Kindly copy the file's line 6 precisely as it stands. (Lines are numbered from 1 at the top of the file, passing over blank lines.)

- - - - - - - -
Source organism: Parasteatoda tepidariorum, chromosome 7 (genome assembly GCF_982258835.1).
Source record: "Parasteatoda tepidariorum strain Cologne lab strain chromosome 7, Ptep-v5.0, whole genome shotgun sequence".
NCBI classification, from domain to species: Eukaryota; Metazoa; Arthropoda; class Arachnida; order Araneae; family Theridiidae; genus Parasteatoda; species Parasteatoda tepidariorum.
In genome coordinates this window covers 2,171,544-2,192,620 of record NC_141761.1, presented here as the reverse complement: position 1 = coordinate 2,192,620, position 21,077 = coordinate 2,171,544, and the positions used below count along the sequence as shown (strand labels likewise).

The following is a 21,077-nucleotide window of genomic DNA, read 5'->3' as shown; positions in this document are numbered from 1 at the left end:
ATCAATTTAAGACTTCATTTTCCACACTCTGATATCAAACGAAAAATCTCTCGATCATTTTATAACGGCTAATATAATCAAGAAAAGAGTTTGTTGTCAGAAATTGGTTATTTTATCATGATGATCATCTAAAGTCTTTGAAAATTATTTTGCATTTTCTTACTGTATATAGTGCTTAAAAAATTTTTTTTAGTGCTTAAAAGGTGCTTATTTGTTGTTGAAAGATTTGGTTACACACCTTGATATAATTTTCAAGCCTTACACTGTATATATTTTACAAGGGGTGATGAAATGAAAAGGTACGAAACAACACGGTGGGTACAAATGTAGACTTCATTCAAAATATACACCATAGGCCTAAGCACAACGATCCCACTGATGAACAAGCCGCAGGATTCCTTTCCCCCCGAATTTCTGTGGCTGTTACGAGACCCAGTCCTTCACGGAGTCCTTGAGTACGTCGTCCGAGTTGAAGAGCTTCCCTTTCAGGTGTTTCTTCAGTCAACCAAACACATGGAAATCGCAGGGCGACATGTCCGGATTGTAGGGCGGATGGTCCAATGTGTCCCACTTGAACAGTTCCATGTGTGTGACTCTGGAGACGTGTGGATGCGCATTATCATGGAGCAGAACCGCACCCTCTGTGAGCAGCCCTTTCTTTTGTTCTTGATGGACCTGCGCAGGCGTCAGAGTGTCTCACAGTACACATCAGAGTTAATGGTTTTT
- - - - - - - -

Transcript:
ATCAATTTAAGACTTCATTTTCCACACTCTGATATCAAACGAAAAATCTCTCGATCATTTTATAACGGCTAATATAATCAAGAAAAGAGTTTGTTGTCAGAAATTGGTTATTTTATCATGATGATCATCTAAAGTCTTTGAAAATTATTTTGCATTTTCTTACTGTATATAGTGCTTAAAAAATTTTTTTTAGTGCTTAAAAGGTGCTTATTTGTTGTTGAAAGATTTGGTTACACACCTTGATATAATTTTCAAGCCTTACACTGTATATATTTTACAAGGGGTGATGAAATGAAAAGGTACGAAACAACACGGTGGGTACAAATGTAGACTTCATTCAAAATATACACCATAGGCCTAAGCACAACGATCCCACTGATGAACAAGCCGCAGGATTCCTTTCCCCCCGAATTTCTGTGGCTGTTACGAGACCCAGTCCTTCACGGAGTCCTTGAGTACGTCGTCCGAGTTGAAGAGCTTCCCTTTCAGGTGTTTCTTCAGTCAACCAAACACATGGAAATCGCAGGGCGACATGTCCGGATTGTAGGGCGGATGGTCCAATGTGTCCCACTTGAACAGTTCCATGTGTGTGACTCTGGAGACGTGTGGATGCGCATTATCATGGAGCAGAACCGCACCCTCTGTGAGCAGCCCTTTCTTTTGTTCTTGATGGACCTGCGCAGGCGTCAGAGTGTCTCACAGTACACATCAGAGTTAATGGTTTTT